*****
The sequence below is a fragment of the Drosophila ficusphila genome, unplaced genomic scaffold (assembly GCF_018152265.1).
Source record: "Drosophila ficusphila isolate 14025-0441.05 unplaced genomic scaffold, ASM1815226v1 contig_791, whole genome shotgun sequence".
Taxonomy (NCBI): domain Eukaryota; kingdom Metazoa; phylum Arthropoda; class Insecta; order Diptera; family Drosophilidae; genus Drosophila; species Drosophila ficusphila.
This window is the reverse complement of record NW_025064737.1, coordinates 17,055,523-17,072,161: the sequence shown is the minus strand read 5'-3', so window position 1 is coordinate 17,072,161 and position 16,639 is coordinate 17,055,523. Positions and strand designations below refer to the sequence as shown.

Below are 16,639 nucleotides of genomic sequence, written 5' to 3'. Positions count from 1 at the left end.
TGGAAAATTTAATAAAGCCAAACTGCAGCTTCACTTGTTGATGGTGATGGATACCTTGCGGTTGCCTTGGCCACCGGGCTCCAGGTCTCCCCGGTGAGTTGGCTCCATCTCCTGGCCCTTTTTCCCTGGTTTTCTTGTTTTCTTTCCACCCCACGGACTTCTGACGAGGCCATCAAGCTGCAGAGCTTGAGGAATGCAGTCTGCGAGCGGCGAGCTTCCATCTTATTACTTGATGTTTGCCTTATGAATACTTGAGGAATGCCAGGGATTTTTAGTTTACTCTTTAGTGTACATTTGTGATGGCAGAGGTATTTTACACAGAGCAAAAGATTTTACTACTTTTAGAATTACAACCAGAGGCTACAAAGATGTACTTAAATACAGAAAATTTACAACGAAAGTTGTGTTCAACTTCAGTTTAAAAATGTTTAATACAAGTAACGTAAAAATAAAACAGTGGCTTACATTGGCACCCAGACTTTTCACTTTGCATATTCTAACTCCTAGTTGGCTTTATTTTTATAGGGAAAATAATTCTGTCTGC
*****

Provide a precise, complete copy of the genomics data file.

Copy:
The sequence below is a fragment of the Drosophila ficusphila genome, unplaced genomic scaffold (assembly GCF_018152265.1).
Source record: "Drosophila ficusphila isolate 14025-0441.05 unplaced genomic scaffold, ASM1815226v1 contig_791, whole genome shotgun sequence".
Taxonomy (NCBI): domain Eukaryota; kingdom Metazoa; phylum Arthropoda; class Insecta; order Diptera; family Drosophilidae; genus Drosophila; species Drosophila ficusphila.
This window is the reverse complement of record NW_025064737.1, coordinates 17,055,523-17,072,161: the sequence shown is the minus strand read 5'-3', so window position 1 is coordinate 17,072,161 and position 16,639 is coordinate 17,055,523. Positions and strand designations below refer to the sequence as shown.

Below are 16,639 nucleotides of genomic sequence, written 5' to 3'. Positions count from 1 at the left end.
TGGAAAATTTAATAAAGCCAAACTGCAGCTTCACTTGTTGATGGTGATGGATACCTTGCGGTTGCCTTGGCCACCGGGCTCCAGGTCTCCCCGGTGAGTTGGCTCCATCTCCTGGCCCTTTTTCCCTGGTTTTCTTGTTTTCTTTCCACCCCACGGACTTCTGACGAGGCCATCAAGCTGCAGAGCTTGAGGAATGCAGTCTGCGAGCGGCGAGCTTCCATCTTATTACTTGATGTTTGCCTTATGAATACTTGAGGAATGCCAGGGATTTTTAGTTTACTCTTTAGTGTACATTTGTGATGGCAGAGGTATTTTACACAGAGCAAAAGATTTTACTACTTTTAGAATTACAACCAGAGGCTACAAAGATGTACTTAAATACAGAAAATTTACAACGAAAGTTGTGTTCAACTTCAGTTTAAAAATGTTTAATACAAGTAACGTAAAAATAAAACAGTGGCTTACATTGGCACCCAGACTTTTCACTTTGCATATTCTAACTCCTAGTTGGCTTTATTTTTATAGGGAAAATAATTCTGTCTGC